One of the biggest moans on the forum from old men like myself is that their DSLR gear is too heavy to carry around all day. Their answer is a smaller camera system but with the equivalent, fast, expensive lenses in a range to cover every eventuality.
My answer is simple. Cut it down. Get rid of the bag full of 'pro' lenses and the battery grip and shove a consumer zoom on the bloody thing. Better still something like a 28 or 35 fixed focal length lens. You really, really don't need to take lenses to cover every eventuality with you. If you are doing that then I reckon you don't know what you want to photograph or how. Oh, and don't hang the damned camera around your neck, hang it off one shoulder - it will feel lighter even with a heavy lens on it.
Don't get me started on camera straps. Thread after thread moaning about how rubbish the straps are that come with cameras and recommendations for fancy straps that cost a fortune. I fell for that one. Briefly. The only improvement that's needed on a camera strap is to add a swivel between the strap and the camera. I've done that on two cameras and the bane of all straps - getting twisted up - was immediately banished. Oh dear, the split ring rubs on the camera... What you do get is the option to hang the strap over your shoulder grippy side up or down. For swinging the camera into action grippy side up is best. Does away with the need for those 'rapid' straps that hang the camera upside down and make you look like a divvy.
Trying to practice what I preach I now have my lightweight, cheap, fixed focal length lenses sorted out. Not for me the stupidly expensive and needlessly wide apertured choices (I have no desire to go for that super-shallow depth of field look - which demands the sharpest of lenses for some reason), the cheaper not quite so wide-apertured versions do for me. They're sharp enough and I always stop them down. With the amazing high ISO performance of modern cameras in low light there's no need to shoot wide open like I used to do with HP5 in a dimly lit room.
Two of the heavy zooms are likely to go. One definitely has shot its last frame for me. It's 'amateur' replacement is more fun to use and very nearly as sharp. A bit of a problem in low light, but that's what the non-zooms are for. The mid range zoom is on borrowed time, only because the used copy of its replacement I received today was faulty. It worked, but wouldn't zoom out all the way. I could have lived with the missing 5mm but had the feeling the problem was caused by something loose inside the lens - a recipe for future disaster. Still, the few frames I did shoot with the lens (including the canal boats above) convinced me to look for another copy. It's as light as a feather and very compact. Good enough is fine by me. The fast telephoto will be staying. Hanging off a shoulder rather than round my neck I hardly notice it, and there's no cheaper option that would save me money, weight and bulk. The macro lens will be finding a new home too. I just don't have enough need for it. The close-up work I do can be accomplished quite well enough with the kit lens on my fishing camera, with the addition of a close-up lens if I need to get closer still. If I was perfectly honest, I could manage with just the 28, 50 and 85 - which almost gets me back where I started in 1980 as I've mentioned before.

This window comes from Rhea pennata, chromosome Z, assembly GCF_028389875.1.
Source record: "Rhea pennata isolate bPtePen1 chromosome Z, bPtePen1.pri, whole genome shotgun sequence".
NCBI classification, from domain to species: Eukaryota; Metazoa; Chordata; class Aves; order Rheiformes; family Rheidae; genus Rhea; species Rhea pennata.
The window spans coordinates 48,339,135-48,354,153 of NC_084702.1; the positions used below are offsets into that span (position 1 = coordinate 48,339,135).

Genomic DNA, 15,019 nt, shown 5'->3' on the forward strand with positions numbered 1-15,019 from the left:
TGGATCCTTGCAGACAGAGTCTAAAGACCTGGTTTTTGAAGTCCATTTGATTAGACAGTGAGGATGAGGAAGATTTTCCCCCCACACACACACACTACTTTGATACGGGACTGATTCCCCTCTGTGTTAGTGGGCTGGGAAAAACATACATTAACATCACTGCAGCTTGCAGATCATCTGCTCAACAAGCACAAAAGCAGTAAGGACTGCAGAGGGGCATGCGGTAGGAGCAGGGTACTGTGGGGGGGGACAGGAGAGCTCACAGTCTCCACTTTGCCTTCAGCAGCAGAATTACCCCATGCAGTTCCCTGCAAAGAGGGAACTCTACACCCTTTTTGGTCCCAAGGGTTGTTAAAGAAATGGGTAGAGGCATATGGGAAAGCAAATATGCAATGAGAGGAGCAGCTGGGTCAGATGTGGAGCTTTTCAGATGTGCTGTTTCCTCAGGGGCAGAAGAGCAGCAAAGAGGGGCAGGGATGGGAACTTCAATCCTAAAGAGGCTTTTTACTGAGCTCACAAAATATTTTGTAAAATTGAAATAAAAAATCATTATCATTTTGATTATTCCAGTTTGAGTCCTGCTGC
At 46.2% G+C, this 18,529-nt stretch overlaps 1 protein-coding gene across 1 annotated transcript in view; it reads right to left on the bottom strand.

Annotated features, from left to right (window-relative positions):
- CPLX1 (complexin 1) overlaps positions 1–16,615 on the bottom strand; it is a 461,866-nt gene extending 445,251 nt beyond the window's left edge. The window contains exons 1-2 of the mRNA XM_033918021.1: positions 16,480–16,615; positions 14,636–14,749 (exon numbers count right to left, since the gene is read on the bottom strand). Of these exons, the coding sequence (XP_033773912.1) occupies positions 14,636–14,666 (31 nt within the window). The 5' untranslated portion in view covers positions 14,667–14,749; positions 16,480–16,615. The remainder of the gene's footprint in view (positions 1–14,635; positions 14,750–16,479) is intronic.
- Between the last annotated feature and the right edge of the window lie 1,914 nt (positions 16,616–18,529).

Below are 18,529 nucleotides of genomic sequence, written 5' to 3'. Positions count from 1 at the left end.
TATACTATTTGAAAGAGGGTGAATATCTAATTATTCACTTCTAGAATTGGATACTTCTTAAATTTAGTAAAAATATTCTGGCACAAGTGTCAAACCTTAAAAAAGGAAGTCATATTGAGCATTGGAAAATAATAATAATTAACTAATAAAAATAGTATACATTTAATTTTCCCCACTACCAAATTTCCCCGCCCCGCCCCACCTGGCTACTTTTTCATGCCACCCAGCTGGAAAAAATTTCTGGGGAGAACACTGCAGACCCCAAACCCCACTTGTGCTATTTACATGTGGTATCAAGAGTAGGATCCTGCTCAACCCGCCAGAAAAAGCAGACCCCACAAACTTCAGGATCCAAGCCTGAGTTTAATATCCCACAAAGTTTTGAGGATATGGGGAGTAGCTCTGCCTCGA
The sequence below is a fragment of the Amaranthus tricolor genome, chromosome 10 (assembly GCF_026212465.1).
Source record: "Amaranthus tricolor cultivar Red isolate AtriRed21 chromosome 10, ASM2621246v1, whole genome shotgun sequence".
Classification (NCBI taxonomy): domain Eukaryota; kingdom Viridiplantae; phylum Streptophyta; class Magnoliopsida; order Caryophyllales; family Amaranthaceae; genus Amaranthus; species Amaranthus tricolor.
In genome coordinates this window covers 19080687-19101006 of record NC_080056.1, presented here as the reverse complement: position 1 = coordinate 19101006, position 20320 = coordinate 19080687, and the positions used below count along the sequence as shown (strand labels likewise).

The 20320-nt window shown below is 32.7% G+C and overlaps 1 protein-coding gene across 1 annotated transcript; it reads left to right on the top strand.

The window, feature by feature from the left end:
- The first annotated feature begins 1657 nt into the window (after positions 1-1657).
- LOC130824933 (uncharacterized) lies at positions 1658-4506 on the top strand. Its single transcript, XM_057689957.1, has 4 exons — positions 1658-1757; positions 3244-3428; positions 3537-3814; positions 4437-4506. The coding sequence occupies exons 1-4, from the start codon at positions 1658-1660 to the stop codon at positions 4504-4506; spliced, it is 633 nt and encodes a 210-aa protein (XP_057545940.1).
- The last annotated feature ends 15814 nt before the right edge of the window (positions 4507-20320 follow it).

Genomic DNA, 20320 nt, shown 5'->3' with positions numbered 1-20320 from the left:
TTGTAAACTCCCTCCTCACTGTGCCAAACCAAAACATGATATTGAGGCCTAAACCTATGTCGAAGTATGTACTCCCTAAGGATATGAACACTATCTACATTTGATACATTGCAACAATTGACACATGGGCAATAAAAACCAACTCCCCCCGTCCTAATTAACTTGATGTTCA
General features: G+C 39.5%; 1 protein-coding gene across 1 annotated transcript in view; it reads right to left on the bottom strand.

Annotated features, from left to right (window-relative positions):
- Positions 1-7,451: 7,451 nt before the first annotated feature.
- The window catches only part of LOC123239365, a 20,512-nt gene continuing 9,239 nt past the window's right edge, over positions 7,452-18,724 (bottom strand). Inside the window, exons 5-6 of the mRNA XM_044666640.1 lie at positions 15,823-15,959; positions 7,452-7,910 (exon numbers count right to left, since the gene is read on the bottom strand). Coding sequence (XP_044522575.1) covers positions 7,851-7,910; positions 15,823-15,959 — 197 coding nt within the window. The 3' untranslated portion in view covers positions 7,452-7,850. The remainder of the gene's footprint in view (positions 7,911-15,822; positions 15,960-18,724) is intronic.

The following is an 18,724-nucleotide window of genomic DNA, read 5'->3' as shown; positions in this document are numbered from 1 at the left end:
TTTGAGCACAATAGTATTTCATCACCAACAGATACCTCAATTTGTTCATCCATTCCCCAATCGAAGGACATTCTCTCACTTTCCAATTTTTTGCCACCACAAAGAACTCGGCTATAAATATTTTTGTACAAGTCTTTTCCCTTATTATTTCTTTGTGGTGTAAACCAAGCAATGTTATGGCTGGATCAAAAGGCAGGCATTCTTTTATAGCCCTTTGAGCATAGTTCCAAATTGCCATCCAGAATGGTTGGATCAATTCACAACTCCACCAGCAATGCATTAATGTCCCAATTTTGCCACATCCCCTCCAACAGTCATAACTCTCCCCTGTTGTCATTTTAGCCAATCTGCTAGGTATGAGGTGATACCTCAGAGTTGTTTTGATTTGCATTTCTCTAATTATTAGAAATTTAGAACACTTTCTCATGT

It's a funny thing, but what started me on this rationalisation process was being a bit nerdy and checking the EXIF data on some photographs (by a professional photographer) I liked. I was surprised to discover that a lot of them were made with 'consumer' zooms. It shouldn't have been a surprise as somewhere on the web I'd watched footage of David Bailey using just such a lens. The lesson from both these cases being that a wide ranging zoom is just what you need in a situation where you are documenting what is going on in a tricky environment. Bailey was in a helicopter somewhere dusty photographing troops and the other chap was in a lifeboat. Two places where changing lenses wouldn't be a good idea, and even swapping cameras might get dodgy!
For some uses there's always the small sensor option. Kirk Tuck posted about a feature he shot for a magazine using a Sony up-market compact. For my ongoing tackle shop project I think I could manage with my compact set to shoot black and white jpegs if today's trial is anything to go by.
I was pleasantly surprised how decent the files were. They're never going to be used at anything above A3, mostly A4 or smaller. I'll be trying that out again. In any case, a bit of noise/grain never looks out of place in black and white. Today's lesson being to use the most appropriate gear - not the overall technically best.
The yin to Kirk Tuck's yang is some otherwise good pictures shot on medium format digital and processed to look like a twelve year old had produced them. It's not cricket to slag other people's work off, but all the gear and no idea was what sprang to my mind when I saw this lot on the BBC website. Is that really selective colour? Was the saturation slider stuck at max? Whatever you do, do NOT Google the photographer and find his website. Not unless you want your eyes to bleed! It's a shame, because the underlying pictures are okay. It's just those colours remind me of the dying words of Kurtz in The Heart of Darkness; "The horror! The horror!"
I feel better for getting that lot off my chest.